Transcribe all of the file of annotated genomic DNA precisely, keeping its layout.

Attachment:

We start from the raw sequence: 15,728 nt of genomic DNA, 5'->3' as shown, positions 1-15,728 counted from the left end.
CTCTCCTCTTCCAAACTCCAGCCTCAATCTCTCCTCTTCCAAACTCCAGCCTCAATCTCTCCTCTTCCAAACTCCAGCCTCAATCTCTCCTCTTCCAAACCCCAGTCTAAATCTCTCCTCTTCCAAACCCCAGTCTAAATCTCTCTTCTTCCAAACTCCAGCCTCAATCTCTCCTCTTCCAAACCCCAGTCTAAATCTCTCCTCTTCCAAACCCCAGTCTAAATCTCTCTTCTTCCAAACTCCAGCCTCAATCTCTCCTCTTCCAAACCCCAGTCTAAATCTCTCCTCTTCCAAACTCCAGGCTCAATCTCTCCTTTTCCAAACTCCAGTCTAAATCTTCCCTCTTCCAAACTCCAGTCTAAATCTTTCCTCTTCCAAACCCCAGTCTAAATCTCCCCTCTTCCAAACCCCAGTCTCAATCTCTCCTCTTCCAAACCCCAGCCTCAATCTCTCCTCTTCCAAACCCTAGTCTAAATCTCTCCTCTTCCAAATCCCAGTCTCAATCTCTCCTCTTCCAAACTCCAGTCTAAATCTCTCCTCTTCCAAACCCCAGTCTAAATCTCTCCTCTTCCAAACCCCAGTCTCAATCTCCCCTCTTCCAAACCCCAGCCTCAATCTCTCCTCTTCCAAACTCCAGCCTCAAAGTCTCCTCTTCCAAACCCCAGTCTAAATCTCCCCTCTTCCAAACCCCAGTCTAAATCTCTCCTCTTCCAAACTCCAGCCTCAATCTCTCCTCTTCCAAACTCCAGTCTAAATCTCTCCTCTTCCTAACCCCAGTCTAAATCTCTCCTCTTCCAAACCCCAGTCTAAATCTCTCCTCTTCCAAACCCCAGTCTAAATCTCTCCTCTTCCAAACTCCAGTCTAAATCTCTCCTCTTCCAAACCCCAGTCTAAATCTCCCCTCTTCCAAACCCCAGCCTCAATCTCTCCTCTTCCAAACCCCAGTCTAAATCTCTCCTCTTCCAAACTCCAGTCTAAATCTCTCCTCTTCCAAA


We start from the raw sequence: 15,728 nt of genomic DNA, 5'->3' as shown, positions 1-15,728 counted from the left end.
CTCTCCTCTTCCAAACTCCAGCCTCAATCTCTCCTCTTCCAAACTCCAGCCTCAATCTCTCCTCTTCCAAACTCCAGCCTCAATCTCTCCTCTTCCAAACCCCAGTCTAAATCTCTCCTCTTCCAAACCCCAGTCTAAATCTCTCTTCTTCCAAACTCCAGCCTCAATCTCTCCTCTTCCAAACCCCAGTCTAAATCTCTCCTCTTCCAAACCCCAGTCTAAATCTCTCTTCTTCCAAACTCCAGCCTCAATCTCTCCTCTTCCAAACCCCAGTCTAAATCTCTCCTCTTCCAAACTCCAGGCTCAATCTCTCCTTTTCCAAACTCCAGTCTAAATCTTCCCTCTTCCAAACTCCAGTCTAAATCTTTCCTCTTCCAAACCCCAGTCTAAATCTCCCCTCTTCCAAACCCCAGTCTCAATCTCTCCTCTTCCAAACCCCAGCCTCAATCTCTCCTCTTCCAAACCCTAGTCTAAATCTCTCCTCTTCCAAATCCCAGTCTCAATCTCTCCTCTTCCAAACTCCAGTCTAAATCTCTCCTCTTCCAAACCCCAGTCTAAATCTCTCCTCTTCCAAACCCCAGTCTCAATCTCCCCTCTTCCAAACCCCAGCCTCAATCTCTCCTCTTCCAAACTCCAGCCTCAAAGTCTCCTCTTCCAAACCCCAGTCTAAATCTCCCCTCTTCCAAACCCCAGTCTAAATCTCTCCTCTTCCAAACTCCAGCCTCAATCTCTCCTCTTCCAAACTCCAGTCTAAATCTCTCCTCTTCCTAACCCCAGTCTAAATCTCTCCTCTTCCAAACCCCAGTCTAAATCTCTCCTCTTCCAAACCCCAGTCTAAATCTCTCCTCTTCCAAACTCCAGTCTAAATCTCTCCTCTTCCAAACCCCAGTCTAAATCTCCCCTCTTCCAAACCCCAGCCTCAATCTCTCCTCTTCCAAACCCCAGTCTAAATCTCTCCTCTTCCAAACTCCAGTCTAAATCTCTCCTCTTCCAAA